Dr Paul Wetterwald, chief economist at Credit Agricole Private Banking, said in the wake of registering above-average gross domestic product, or GDP, growth rate in 2013, the GCC economies’ 2014 growth outlook remained promising.
The GCC economy,  underpinned by budget surpluses resulting from high oil prices, will continue to record a dynamic growth rate in 2014, Credit Agricole Private Banking said in its latest forecast.
Dr Paul Wetterwald, chief economist at Credit Agricole Private Banking, said in the wake of registering above-average gross domestic product, or GDP, growth rate  in 2013, the GCC economies’ 2014 growth outlook remained promising.
In its report “Macro comment — Eastern promises: Mena update”, the bank pointed out that 2013 proved to be an encouraging year for a number of countries in the Mena region. “The hydrocarbon-based GCC economies displayed rates of GDP increases high enough to define these countries as a pocket of above average growth. On the other hand, some improvements were spotted in countries where the activity had been deeply disturbed by the Arab Spring-like uprising,” said Dr Wetterwald.
He said after the growth revival ignited by the oil price increase of 2010-11, it was public spending that added momentum to the GCC economy. Such government support is continget on firm oil prices if one does not want to endanger the fiscal and/or external equilibriums, Dr Wetterwald pointed out.
Credit Agricole observed that the growth dynamic experienced by Kuwait, Saudi Arabia and the UAE is still vivid as shown by the January Purchasing Managers Indices. In Saudi Arabia, the headline PMI rose to 59.7 (from 58.7 in December), and in the UAE the index remained comfortably above the 50 no-change mark despite its slightly weaker reading.
Qatar National Bank, or QNB, predicted that the GCC economic growth  would rise to 4.7 per cent in 2014 from 3.7 per cent in 2013 on the back of the non-oil sector benefiting from large infrastructure projects. “The GCC would continue to be the engine of the Middle East and North Africa region by providing external financing in the form of official grants, soft loans and large foreign direct investment, or FDI.”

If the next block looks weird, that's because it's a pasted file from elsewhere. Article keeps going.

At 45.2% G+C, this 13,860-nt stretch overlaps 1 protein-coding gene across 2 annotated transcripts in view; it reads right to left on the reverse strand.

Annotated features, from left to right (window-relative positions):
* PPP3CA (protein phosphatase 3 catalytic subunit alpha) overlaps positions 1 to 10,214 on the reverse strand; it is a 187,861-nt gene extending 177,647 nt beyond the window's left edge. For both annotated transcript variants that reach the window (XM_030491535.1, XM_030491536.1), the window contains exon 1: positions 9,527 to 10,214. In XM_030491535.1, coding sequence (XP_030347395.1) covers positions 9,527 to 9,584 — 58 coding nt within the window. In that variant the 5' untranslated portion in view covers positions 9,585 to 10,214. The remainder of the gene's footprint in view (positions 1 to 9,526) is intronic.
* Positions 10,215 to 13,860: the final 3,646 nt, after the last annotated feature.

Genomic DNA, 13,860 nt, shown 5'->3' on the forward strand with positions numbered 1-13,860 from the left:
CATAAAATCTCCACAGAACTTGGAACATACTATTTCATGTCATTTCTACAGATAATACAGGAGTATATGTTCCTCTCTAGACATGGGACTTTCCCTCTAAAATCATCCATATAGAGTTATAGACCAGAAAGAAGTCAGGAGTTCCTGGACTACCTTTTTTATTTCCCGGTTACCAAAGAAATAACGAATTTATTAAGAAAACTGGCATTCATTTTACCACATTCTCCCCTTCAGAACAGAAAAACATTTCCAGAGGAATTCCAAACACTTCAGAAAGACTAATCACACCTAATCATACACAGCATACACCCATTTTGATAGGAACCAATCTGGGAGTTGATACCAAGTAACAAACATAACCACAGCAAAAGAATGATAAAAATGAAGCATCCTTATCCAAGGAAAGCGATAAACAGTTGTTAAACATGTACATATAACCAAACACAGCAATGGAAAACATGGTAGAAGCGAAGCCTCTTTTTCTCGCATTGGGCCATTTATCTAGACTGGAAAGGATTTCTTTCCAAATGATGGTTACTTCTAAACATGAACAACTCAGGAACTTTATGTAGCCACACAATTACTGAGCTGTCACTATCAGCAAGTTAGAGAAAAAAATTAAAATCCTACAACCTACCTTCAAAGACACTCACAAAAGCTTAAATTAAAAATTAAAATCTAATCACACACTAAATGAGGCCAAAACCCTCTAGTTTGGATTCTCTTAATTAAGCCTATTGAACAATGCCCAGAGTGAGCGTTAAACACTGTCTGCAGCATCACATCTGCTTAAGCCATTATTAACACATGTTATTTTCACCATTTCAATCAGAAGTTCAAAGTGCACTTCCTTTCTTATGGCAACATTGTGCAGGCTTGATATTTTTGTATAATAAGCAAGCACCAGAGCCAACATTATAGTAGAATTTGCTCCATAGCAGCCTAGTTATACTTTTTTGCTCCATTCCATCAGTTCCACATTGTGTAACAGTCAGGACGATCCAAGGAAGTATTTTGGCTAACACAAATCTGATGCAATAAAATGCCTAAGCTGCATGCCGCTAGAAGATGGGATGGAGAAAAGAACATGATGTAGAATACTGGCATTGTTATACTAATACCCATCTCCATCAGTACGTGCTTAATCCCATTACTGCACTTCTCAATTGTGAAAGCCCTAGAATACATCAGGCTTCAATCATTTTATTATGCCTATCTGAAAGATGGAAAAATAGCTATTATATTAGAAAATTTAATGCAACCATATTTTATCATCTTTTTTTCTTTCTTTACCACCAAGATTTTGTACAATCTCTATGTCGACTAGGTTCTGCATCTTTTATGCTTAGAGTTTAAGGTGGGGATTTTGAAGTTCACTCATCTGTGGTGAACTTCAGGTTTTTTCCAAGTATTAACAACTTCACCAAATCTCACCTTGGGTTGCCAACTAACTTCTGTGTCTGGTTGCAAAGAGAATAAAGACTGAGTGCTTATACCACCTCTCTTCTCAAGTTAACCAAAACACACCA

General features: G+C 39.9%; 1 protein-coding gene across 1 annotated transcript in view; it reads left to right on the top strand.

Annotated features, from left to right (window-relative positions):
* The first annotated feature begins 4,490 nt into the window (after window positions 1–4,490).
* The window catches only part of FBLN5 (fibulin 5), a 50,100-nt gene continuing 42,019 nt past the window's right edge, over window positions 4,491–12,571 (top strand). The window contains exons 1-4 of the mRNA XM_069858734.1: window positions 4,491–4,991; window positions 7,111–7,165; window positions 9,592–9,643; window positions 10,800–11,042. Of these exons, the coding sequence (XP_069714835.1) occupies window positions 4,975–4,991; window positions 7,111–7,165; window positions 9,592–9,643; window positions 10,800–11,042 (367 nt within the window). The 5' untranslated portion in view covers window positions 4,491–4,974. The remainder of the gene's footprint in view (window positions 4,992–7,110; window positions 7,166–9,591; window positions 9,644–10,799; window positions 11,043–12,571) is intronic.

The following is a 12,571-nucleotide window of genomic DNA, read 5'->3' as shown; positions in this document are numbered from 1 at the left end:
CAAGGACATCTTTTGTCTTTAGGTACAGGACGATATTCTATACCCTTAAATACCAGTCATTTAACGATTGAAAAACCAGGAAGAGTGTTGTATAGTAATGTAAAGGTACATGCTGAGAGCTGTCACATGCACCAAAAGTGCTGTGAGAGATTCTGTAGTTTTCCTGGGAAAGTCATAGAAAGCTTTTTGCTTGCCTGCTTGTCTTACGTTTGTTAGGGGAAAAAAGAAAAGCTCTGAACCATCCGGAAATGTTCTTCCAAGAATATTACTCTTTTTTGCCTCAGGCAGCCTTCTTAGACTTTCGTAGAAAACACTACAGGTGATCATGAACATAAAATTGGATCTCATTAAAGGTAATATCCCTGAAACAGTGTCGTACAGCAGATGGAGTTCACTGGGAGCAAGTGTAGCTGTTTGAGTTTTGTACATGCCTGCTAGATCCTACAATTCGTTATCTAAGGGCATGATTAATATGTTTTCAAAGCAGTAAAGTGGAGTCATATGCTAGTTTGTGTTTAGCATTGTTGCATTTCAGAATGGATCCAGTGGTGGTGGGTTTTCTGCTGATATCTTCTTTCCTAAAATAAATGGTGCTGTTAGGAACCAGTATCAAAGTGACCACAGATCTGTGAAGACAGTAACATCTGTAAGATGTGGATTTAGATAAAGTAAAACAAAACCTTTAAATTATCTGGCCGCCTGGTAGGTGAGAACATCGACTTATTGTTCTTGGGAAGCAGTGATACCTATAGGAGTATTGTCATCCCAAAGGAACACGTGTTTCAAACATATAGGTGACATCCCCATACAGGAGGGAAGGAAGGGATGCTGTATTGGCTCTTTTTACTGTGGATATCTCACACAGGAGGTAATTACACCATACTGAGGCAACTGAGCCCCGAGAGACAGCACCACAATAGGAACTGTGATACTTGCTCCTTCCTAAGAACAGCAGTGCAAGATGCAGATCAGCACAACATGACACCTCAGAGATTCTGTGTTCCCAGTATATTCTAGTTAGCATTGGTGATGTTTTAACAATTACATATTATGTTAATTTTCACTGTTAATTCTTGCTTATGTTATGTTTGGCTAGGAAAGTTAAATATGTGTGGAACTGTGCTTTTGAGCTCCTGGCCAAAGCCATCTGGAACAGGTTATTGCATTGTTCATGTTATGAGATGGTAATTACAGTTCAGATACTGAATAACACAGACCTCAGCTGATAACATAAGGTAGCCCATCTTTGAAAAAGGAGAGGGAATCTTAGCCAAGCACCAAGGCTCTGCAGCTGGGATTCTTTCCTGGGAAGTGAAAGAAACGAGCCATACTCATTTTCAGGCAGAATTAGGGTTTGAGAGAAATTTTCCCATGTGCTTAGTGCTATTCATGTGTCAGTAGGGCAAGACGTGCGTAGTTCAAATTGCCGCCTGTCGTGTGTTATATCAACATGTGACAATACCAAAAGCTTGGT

“This is critical for a smooth economic recovery in the Mena region. Looking ahead, Mena countries will continue on their path of economic transition owing primarily to the benign GCC outlook which will continue to act as the locomotive for regional growth. That said, caution must be given to the external environment in oil importing countries which remains volatile, with spillover from the Syria conflict,” QNB said in a report.
In a recent forecast, National Bank of Kuwait said in the resource-rich GCC region growth prospects remained favourable, supported by high oil prices, a steady flow of government development spending and — in some cases — an increasingly buoyant private sector. “Real GCC non-oil GDP growth is forecast at around 5.5 per cent per year in 2014 and 2015, 0.5 percentage points higher than in 2013. Qatar will remain the best performer, but the UAE economy — boosted by returning confidence and renewed impetus from infrastructure investment — appears to be improving the quickest.”
According to the International Monetary Fund , Bahrain, Iran, Algeria and Iraq will not arrive at fiscal surpluses if the oil price remains at the current level, while Kuwait, Saudi Arabia and the UAE are on the safe side.
The IMF forecast GCC economic growth to be 4.4 per cent in 2014 as oil production rises and the non-oil sector benefits from the large infrastructure projects being implemented. However, because of the volatility inherent in oil prices, the IMF expects downside pressures during 2014, as well as longer-term structural challenges.
The IMF had noted that most GCC countries have accumulated large official external assets and would be able to comfortably weather temporary declines in oil income. Total public external assets in the GCC are estimated at nearly $2 trillion, which could be used to make up for any shortfall in oil revenue.
Since 2009, combined GDP of the GCC, or the total value of goods and services provided, has grown by over 68 per cent during the past four years, from $955 billion in 2009 to an estimated $1.6 trillion in 2013. Current account balance, which has been enviably positive for a long time, has grown even faster during those four years, from $108 to $361 billion in 2013, an overall increase of 235 per cent, according to IMF figures.